IIT UBF - University Bible Fellowship at IIT





Date: Apr. 14, 2013

Author: Dan Bockenfeld

Romans 16:1-27

Key Verse: Romans 16:25-27

“Now to him who is able to establish you in accordance with my gospel, the message I proclaim about Jesus Christ, in keeping with the revelation of the mystery hidden for long ages past, but now revealed and made known through the prophetic writings by the command of the eternal God, so that all the Gentiles might come to the obedience that comes from faith—to the only wise God be glory forever through Jesus Christ! Amen.”

Today is our final sermon from the book of Romans. Who would have thought that we would be standing on this side of the book? It seemed so daunting when we were getting ready to start it. Does anybody remember when it was? We posted that question on Facebook on Friday to see if anyone would give an answer and no one was able to. We started the book of Romans on September 2, 2012 and this sermon is our 25th sermon from the book. That’s nearly half a year’s worth of God’s word. We entitled the entire series on Romans “Righteous” because one of the central themes of the book is righteousness is by faith in Christ alone. We are made righteous, or right with God, by God’s great and unfathomable grace to us, because he redeemed us through the blood of his son Jesus. When be believe what Jesus has done for us and accept God’s grace, we are declared by God to be righteous. It isn’t something that we earn by our actions; it is something that is given to us freely. With all this as our backdrop, it’s really strange that none of our sermons were ever called “Righteous”. Let’s change that today.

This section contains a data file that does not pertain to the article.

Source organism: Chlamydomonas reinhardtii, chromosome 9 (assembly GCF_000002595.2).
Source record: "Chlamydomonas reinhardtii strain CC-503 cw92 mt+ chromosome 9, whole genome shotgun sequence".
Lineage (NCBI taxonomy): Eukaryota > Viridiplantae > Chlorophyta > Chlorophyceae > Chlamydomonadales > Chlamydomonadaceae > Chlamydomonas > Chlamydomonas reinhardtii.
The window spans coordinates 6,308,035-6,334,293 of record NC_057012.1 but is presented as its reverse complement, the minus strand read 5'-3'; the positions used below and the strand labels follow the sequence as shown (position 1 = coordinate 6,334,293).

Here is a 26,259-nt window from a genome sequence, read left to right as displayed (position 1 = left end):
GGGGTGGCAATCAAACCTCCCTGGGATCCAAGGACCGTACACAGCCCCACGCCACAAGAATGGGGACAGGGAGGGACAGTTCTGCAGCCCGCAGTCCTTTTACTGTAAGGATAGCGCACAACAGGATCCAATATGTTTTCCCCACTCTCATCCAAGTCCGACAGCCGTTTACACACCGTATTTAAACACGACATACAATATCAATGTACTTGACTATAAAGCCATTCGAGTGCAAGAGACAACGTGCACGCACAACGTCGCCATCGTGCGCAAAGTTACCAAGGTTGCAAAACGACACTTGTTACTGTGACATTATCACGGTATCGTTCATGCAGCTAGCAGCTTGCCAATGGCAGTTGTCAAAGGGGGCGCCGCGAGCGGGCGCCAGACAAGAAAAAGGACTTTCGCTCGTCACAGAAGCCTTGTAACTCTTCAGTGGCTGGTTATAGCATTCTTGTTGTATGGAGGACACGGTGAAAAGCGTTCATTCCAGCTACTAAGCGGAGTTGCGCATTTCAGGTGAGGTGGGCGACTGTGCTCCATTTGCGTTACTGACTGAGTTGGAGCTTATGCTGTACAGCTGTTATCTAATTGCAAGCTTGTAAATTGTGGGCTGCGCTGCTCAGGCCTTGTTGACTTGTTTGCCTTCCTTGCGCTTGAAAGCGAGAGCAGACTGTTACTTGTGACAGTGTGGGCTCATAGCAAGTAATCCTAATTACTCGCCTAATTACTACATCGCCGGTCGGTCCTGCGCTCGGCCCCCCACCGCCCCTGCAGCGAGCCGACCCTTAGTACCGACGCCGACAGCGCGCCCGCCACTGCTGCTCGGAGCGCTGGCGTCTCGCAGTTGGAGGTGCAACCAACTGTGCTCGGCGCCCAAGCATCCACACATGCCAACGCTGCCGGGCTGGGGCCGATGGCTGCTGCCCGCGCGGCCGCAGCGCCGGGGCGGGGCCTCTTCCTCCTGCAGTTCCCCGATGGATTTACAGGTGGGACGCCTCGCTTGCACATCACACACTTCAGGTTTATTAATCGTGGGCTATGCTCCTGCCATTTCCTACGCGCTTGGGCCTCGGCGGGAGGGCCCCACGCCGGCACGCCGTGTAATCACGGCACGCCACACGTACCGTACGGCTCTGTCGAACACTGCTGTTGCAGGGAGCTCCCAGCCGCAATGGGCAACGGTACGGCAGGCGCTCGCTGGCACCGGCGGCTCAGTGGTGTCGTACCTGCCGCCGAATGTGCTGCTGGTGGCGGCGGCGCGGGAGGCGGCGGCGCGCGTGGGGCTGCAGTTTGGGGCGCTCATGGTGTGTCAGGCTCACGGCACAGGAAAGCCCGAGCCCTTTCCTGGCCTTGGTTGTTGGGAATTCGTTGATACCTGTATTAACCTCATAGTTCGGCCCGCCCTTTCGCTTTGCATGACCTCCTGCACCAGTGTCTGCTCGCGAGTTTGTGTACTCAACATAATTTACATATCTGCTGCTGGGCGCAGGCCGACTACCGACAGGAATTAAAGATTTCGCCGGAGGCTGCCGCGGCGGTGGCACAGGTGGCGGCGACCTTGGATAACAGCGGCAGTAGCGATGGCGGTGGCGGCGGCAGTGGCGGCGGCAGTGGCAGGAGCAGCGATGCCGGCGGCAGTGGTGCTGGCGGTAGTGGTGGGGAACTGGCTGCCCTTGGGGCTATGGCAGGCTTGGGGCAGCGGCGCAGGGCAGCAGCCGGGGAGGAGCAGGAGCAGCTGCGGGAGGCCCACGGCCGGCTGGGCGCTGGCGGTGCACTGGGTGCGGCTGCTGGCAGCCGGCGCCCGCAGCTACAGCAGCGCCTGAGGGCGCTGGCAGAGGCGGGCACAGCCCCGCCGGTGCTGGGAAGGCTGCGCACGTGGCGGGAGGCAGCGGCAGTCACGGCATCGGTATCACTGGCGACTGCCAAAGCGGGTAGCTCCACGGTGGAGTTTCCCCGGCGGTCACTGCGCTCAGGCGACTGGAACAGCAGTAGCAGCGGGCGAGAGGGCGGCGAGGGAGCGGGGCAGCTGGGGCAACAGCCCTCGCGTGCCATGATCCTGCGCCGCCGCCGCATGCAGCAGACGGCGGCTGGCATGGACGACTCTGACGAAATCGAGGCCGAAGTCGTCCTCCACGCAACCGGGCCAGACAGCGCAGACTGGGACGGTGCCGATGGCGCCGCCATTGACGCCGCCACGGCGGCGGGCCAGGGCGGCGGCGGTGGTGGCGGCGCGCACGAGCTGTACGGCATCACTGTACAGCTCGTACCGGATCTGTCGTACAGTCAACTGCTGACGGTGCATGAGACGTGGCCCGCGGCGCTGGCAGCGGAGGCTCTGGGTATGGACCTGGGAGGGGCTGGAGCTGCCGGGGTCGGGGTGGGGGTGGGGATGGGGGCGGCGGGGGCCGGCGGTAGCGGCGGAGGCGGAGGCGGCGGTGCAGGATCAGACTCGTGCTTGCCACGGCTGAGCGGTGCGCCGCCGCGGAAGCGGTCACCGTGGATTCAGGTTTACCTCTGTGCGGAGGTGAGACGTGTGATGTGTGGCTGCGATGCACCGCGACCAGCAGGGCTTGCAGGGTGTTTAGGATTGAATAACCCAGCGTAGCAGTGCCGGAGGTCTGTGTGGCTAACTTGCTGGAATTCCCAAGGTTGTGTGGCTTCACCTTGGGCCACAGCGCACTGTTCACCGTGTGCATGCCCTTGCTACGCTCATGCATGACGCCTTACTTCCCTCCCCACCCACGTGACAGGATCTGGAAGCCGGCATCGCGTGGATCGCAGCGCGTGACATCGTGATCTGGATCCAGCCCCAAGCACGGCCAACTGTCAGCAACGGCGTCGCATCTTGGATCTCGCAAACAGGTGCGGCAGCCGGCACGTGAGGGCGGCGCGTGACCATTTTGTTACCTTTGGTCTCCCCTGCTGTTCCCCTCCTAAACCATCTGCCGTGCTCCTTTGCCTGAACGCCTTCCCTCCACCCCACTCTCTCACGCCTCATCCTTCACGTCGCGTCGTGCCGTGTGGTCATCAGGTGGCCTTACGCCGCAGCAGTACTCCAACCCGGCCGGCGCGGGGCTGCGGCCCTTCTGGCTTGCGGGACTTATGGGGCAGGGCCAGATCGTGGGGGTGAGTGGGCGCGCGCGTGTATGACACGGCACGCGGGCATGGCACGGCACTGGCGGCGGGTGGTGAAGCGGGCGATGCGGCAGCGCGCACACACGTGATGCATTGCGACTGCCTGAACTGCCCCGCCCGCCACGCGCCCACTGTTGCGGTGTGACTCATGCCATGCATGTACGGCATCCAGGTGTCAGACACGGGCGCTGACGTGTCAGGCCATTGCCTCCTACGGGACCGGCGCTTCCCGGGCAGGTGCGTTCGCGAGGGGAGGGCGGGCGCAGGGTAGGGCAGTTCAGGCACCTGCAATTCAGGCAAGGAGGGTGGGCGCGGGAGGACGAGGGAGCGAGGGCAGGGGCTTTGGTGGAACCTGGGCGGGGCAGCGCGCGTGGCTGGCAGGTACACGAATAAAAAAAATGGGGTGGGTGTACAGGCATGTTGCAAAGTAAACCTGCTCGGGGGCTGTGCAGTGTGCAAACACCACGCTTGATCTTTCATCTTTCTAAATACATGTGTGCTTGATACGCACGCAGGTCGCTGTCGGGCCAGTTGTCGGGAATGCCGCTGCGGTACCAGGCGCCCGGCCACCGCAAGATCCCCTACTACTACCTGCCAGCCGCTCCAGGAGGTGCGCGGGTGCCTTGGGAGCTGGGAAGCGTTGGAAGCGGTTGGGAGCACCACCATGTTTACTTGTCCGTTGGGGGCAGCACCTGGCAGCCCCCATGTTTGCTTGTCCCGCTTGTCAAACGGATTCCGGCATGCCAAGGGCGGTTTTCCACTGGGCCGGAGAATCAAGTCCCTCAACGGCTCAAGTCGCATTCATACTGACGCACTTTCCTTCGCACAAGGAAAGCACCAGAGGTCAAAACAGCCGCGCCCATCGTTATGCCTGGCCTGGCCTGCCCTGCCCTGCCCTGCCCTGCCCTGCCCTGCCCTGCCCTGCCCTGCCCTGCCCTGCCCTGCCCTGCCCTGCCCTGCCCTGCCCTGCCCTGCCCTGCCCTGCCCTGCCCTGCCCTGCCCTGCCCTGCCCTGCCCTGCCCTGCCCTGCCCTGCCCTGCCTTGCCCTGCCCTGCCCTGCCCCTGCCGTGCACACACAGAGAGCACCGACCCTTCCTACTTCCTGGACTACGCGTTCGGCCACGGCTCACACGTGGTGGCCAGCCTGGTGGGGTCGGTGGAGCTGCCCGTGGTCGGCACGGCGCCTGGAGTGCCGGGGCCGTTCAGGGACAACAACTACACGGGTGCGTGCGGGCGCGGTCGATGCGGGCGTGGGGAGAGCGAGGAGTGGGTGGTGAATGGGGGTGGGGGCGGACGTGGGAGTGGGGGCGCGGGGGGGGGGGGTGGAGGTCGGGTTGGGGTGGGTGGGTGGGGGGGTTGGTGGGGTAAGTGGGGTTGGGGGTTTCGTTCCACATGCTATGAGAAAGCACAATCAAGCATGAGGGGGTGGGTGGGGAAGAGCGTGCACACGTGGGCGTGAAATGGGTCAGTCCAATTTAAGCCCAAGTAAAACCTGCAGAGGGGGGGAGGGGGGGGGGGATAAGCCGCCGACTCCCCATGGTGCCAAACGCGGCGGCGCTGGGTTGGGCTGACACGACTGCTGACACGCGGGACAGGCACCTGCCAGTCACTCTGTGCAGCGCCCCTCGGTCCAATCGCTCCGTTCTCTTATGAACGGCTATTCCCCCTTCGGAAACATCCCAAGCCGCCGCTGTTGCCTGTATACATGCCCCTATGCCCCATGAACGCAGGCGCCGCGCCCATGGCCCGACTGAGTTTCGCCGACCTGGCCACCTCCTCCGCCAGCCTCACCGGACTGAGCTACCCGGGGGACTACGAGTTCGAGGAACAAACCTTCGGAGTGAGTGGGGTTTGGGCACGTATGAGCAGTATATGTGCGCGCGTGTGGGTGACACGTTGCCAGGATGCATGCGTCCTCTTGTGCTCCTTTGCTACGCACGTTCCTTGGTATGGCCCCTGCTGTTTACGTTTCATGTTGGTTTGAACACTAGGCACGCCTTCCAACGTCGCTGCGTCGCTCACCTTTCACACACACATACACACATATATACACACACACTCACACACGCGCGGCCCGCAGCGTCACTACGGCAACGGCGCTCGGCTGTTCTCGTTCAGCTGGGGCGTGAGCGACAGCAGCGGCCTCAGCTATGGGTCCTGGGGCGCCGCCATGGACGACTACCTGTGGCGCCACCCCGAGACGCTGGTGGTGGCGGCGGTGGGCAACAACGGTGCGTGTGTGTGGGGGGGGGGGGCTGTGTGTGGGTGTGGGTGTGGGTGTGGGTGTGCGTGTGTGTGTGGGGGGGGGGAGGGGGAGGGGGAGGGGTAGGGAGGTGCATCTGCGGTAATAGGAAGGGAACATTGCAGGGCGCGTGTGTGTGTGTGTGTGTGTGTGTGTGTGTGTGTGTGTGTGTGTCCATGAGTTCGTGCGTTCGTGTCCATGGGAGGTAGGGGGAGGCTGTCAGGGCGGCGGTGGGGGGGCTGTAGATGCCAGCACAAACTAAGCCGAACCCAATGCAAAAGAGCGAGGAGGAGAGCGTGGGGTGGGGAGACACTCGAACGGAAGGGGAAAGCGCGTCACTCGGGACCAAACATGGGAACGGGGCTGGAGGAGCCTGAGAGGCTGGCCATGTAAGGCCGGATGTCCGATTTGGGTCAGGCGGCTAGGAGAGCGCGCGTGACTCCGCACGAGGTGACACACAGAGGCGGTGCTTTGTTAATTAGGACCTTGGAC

This is the conclusion of Paul’s letter to the Roman church. When we read through it, it probably seemed mostly like a list of greetings. He was saying hi to this person and hello to that person. But there is a lot in here. There are a lot of names and most of the people are unknown except for what Paul has written about them here. So then, let’s start off in the first couple of verses. “I commend to you our sister Phoebe, a deacon of the church in Cenchreae. I ask you to receive her in the Lord in a way worthy of his people and to give her any help she may need from you, for she has been the benefactor of many people, including me.” (1-2) Paul is, here, talking about a woman named Phoebe who is a deacon in the church in Cenchreae. It is thought that Paul was writing this letter either from Corinth or Cenchreae, which are about six miles from one another. Corinth was the major city while Cenchreae was the port city nearby. Phoebe was a deacon, or servant, of the church. In the early church there were two main offices: elders and deacons. The elders were the preachers and pastors of the church, while the deacons were the people who were in charge of the day-to-day operations, like managing the treasury, distributing food, or maintaining the facilities. Phoebe was among the latter in the church and thus a highly respectable person. Paul asked the Roman church to receive her in the Lord, quite possibly because she was the person who would deliver the letter to the church there and Paul wanted to make sure that the people would treat her well because she was a benefactor to many people. She was a generous person who would help those who would be in need.